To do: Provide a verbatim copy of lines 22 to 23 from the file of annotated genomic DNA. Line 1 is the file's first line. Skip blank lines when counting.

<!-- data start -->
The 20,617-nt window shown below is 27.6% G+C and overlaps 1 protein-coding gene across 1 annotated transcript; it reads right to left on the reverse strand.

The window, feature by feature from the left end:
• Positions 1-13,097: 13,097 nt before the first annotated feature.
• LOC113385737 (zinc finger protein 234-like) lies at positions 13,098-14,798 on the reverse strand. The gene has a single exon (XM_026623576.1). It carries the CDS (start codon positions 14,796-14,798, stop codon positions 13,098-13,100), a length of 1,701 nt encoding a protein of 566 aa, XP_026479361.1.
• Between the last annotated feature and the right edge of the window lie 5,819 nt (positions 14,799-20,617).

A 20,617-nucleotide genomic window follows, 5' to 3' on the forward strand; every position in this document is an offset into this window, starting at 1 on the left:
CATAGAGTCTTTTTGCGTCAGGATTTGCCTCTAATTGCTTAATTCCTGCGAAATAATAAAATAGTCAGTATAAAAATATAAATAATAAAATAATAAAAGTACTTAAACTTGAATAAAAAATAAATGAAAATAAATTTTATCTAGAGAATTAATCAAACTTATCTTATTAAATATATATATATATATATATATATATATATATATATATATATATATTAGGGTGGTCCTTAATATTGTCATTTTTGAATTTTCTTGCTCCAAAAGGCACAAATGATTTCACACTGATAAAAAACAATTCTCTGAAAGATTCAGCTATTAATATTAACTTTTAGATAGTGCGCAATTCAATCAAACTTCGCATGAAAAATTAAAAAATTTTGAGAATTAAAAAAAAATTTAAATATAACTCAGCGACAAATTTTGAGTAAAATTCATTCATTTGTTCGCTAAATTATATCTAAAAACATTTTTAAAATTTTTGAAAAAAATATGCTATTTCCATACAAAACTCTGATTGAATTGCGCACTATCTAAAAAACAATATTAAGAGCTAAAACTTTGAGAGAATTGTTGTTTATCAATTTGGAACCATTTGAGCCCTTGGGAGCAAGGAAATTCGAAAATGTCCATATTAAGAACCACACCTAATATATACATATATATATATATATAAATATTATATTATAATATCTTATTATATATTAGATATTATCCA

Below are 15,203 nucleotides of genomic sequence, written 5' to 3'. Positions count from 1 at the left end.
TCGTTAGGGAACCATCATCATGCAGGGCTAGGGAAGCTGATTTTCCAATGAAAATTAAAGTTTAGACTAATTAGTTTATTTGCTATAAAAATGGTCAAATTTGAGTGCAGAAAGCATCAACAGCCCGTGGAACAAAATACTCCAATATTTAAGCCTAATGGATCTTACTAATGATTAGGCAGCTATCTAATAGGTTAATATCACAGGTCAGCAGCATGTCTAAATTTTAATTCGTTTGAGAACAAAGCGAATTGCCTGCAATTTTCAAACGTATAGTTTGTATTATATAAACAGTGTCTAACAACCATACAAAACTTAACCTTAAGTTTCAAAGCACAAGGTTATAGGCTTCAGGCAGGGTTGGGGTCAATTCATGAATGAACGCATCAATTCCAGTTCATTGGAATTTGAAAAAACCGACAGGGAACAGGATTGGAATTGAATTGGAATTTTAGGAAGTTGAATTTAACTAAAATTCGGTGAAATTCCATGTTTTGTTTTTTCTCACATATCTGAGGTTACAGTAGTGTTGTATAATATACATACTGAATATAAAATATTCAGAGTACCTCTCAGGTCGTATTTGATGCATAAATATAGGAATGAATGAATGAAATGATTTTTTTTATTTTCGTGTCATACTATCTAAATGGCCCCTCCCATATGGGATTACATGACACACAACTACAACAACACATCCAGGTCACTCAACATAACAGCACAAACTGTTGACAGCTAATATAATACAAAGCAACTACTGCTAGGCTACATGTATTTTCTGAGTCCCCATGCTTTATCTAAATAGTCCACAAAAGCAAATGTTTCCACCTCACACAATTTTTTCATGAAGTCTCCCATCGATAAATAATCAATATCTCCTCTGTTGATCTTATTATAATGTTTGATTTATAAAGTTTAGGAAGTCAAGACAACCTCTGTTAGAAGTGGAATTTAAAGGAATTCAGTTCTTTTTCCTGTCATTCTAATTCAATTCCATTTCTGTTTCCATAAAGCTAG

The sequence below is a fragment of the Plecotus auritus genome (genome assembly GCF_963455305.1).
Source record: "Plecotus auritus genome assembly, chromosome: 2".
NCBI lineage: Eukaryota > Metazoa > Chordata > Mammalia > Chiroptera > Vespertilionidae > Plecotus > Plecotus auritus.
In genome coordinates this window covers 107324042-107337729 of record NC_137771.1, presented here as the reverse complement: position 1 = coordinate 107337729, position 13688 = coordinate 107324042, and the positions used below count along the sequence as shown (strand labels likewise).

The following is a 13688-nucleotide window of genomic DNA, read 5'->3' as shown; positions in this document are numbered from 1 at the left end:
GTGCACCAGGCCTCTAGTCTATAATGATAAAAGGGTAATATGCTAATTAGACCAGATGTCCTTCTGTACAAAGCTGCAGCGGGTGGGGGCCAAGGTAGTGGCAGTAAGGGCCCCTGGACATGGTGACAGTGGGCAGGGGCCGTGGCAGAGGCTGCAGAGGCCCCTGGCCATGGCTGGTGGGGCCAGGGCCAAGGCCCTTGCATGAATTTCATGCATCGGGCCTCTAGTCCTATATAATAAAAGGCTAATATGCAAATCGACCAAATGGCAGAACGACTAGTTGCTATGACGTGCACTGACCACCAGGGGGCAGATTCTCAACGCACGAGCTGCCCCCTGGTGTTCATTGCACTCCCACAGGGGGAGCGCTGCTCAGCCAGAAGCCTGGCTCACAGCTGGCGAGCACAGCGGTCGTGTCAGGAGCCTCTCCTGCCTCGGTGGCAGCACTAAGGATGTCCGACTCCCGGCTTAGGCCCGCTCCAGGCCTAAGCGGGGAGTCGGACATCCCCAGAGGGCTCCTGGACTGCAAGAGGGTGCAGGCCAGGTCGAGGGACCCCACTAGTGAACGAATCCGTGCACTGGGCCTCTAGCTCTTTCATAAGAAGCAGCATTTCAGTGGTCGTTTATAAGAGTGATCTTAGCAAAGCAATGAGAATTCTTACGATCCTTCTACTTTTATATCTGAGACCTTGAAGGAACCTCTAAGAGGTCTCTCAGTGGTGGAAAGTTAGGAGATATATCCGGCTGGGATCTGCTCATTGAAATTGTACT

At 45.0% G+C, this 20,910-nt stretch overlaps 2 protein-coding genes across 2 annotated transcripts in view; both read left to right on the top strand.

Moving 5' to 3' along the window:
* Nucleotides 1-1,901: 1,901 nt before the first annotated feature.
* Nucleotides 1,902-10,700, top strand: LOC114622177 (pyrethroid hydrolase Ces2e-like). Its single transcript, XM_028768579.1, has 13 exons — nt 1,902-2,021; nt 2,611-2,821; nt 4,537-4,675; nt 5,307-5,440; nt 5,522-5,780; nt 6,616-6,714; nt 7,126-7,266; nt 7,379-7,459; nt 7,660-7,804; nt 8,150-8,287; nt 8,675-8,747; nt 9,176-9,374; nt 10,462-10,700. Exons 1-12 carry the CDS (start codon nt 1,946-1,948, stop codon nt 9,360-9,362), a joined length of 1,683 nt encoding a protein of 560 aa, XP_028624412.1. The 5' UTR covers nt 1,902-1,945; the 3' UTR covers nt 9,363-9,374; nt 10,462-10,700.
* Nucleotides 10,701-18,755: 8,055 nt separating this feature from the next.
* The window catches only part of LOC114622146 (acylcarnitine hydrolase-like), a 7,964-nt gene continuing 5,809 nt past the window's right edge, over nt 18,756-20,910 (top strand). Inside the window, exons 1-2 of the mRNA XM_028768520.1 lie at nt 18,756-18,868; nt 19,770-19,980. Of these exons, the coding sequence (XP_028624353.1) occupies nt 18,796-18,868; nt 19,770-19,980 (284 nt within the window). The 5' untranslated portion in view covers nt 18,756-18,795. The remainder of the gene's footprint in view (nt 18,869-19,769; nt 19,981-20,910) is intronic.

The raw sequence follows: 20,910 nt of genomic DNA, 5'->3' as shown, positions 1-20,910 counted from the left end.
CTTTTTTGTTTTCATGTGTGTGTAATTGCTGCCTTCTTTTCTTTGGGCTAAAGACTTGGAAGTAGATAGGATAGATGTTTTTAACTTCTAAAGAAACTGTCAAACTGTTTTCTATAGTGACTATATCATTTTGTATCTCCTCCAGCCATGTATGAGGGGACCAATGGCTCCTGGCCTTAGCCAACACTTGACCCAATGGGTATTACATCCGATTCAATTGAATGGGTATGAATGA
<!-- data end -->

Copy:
The raw sequence follows: 20,910 nt of genomic DNA, 5'->3' as shown, positions 1-20,910 counted from the left end.
CTTTTTTGTTTTCATGTGTGTGTAATTGCTGCCTTCTTTTCTTTGGGCTAAAGACTTGGAAGTAGATAGGATAGATGTTTTTAACTTCTAAAGAAACTGTCAAACTGTTTTCTATAGTGACTATATCATTTTGTATCTCCTCCAGCCATGTATGAGGGGACCAATGGCTCCTGGCCTTAGCCAACACTTGACCCAATGGGTATTACATCCGATTCAATTGAATGGGTATGAATGA